Kate Beckinsale Just Posted A Hospital Selfie After Ruptured Ovarian Cyst

Kate Beckinsale revealed on Sunday that she’s been hospitalized with a ruptured ovarian cyst—and her photos show just how painful this can be.

In her Instagram post, Kate, 45, shared two photos of herself lying in a hospital bed. In one, she looks upset and has clearly been crying. In the other, she’s curled up on her side in the same hospital bed.

“Turns out a ruptured ovarian cyst really hurts and morphine makes me cry,” she wrote in the caption. “So thankful to everyone who looked after me #wobbly.”

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Turns out a ruptured ovarian cyst really hurts and morphine makes me cry. So thankful to everyone who looked after me #wobbly❤️

A post shared by Kate Beckinsale (@katebeckinsale) on

What’s a ruptured ovarian cyst?

Anatomy lesson: The female reproductive system has two ovaries—one on each side—which produce eggs. Those ovaries can develop cysts—a.k.a. fluid-filled sacs—which form during ovulation (when your ovary releases an egg every month), according to the Office on Women’s Health (OWH). These cysts are known as functional cysts and are different from ovarian tumors or hormone-related cysts due to polycystic ovary syndrome (PCOS), per the OWH.

Most of the time, the cysts are totally harmless and you may not even realize that you have one. But they can grow too large and cause pretty intense symptoms like pressure, bloating, swelling, and pain.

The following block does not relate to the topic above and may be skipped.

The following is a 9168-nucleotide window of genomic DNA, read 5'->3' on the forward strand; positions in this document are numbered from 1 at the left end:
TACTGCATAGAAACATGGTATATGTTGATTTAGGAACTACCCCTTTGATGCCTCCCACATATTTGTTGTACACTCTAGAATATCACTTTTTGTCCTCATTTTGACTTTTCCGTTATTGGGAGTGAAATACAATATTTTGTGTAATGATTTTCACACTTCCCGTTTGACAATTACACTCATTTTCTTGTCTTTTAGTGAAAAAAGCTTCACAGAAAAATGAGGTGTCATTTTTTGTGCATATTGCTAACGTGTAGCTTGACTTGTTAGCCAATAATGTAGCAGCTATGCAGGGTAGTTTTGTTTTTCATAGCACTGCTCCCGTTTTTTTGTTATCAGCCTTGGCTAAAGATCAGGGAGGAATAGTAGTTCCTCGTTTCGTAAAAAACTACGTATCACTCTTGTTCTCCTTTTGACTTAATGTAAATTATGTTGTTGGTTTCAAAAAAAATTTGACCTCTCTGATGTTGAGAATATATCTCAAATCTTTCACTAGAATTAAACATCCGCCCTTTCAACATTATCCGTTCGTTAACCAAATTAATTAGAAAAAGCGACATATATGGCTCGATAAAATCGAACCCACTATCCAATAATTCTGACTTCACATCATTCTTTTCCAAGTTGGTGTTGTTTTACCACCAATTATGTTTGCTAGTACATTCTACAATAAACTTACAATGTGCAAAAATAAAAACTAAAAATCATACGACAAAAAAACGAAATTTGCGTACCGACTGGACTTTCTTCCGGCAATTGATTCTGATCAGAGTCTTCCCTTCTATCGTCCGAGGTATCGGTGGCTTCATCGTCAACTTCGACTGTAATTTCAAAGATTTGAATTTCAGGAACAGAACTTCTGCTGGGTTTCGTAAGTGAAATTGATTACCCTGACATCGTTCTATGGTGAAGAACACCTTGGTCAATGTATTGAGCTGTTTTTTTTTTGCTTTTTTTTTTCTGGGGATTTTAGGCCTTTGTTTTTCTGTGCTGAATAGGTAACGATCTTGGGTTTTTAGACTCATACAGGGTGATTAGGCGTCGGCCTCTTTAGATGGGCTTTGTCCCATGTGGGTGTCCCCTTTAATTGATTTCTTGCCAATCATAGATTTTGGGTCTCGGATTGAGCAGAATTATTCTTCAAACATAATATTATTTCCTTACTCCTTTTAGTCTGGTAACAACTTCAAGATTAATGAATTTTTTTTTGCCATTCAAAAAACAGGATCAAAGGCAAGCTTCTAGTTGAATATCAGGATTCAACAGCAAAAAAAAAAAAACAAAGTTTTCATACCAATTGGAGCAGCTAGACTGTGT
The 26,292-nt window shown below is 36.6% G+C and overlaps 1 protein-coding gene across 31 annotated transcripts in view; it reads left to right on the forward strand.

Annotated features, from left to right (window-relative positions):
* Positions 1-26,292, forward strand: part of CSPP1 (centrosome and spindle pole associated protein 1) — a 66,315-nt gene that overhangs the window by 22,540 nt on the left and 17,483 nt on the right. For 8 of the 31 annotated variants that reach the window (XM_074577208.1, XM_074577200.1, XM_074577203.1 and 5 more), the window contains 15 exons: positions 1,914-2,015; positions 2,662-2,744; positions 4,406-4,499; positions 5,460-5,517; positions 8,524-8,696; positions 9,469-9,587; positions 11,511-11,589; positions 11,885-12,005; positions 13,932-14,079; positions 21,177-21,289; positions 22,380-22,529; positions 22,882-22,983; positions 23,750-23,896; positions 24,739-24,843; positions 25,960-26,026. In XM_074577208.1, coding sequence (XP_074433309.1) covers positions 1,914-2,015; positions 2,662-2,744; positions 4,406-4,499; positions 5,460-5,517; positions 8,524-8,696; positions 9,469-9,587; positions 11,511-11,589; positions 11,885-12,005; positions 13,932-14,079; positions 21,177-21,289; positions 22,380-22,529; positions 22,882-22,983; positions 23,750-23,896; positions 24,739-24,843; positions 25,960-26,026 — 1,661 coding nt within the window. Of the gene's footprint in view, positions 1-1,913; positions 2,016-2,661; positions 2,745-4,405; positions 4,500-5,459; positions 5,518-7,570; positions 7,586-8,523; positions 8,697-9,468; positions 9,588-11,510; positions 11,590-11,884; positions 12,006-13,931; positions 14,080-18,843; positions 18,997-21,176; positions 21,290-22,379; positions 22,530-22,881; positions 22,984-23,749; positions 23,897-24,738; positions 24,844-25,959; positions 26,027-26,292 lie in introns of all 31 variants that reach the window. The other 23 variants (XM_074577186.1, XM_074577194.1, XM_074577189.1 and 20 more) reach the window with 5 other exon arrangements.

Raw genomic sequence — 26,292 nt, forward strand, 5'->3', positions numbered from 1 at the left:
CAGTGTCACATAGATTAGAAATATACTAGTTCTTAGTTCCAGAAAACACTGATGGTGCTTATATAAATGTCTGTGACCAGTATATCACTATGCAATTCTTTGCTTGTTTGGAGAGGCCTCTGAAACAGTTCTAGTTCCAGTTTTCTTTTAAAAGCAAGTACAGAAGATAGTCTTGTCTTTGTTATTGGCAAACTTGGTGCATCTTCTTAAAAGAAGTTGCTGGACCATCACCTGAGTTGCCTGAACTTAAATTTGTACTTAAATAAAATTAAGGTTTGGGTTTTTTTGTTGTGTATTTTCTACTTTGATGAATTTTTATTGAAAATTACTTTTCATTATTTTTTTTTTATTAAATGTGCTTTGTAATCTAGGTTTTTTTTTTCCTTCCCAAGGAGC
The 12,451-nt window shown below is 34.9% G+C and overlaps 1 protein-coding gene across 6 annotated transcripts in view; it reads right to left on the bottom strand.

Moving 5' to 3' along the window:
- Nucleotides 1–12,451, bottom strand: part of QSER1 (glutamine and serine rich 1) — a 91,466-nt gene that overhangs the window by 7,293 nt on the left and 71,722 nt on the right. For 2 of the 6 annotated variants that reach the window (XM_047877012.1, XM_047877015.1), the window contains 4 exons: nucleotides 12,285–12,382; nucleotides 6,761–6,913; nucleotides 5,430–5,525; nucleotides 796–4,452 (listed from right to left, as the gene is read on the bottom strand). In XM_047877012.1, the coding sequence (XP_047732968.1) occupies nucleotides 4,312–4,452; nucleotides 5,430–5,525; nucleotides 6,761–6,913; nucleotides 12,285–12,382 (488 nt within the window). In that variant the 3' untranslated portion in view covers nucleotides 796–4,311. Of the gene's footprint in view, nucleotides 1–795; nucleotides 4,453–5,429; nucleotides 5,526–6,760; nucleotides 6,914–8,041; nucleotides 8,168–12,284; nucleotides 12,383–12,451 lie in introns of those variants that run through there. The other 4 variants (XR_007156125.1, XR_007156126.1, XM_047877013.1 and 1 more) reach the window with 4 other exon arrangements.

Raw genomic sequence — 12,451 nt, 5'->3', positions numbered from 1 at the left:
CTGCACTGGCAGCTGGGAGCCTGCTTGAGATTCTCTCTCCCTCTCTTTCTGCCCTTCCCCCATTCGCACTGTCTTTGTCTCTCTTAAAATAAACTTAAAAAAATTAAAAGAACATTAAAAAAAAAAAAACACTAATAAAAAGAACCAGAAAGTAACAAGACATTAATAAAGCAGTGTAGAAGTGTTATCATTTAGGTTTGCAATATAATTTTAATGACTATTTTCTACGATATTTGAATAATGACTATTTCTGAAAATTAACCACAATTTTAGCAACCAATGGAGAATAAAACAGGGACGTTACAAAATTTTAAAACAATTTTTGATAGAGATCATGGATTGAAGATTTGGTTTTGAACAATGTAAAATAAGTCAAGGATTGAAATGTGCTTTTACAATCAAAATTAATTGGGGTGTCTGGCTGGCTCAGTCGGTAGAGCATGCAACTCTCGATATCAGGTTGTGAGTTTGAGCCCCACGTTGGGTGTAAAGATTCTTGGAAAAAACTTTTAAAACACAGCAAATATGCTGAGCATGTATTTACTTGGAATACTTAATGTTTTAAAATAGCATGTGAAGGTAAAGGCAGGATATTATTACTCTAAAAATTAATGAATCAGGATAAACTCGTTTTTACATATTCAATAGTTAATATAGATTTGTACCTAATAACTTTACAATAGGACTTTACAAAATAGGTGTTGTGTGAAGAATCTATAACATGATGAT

In those cases, the cyst may rupture or cause an ovarian torsion (when the cyst grows too heavy and forces the the fallopian tube to twist), which can then cause sudden, severe pain and internal bleeding, along with fever and vomiting, according to the U.S. National Library of Medicine (NLM). Basically, it really sucks.

How to treat a ruptured ovarian cyst

Pain management is the first step in treatment, hence Kate’s mention of morphine (yes, it can be that painful). In some situations, though, surgery is needed, according to the American College of Obstetricians and Gynecologists (ACOG).

The two options include a cystectomy, or the removal of the cyst from the ovary, per the ACOG. But severe cases require an oophorectomy, which is when an entire ovary is removed.

Sadly, because cysts are so common, it’s hard to prevent them entirely—which is why it’s a good idea to get regular pelvic exams so your doctor can diagnose any changes in your ovaries ASAP.

If you tend to get ovarian cysts a lot, talk to your doc about hormonal birth control to stop ovulating and lower your odds of new cysts, per the OWH.

As for Kate, it’s not entirely clear what treatment she received—but I hope she starts feeling better soon.

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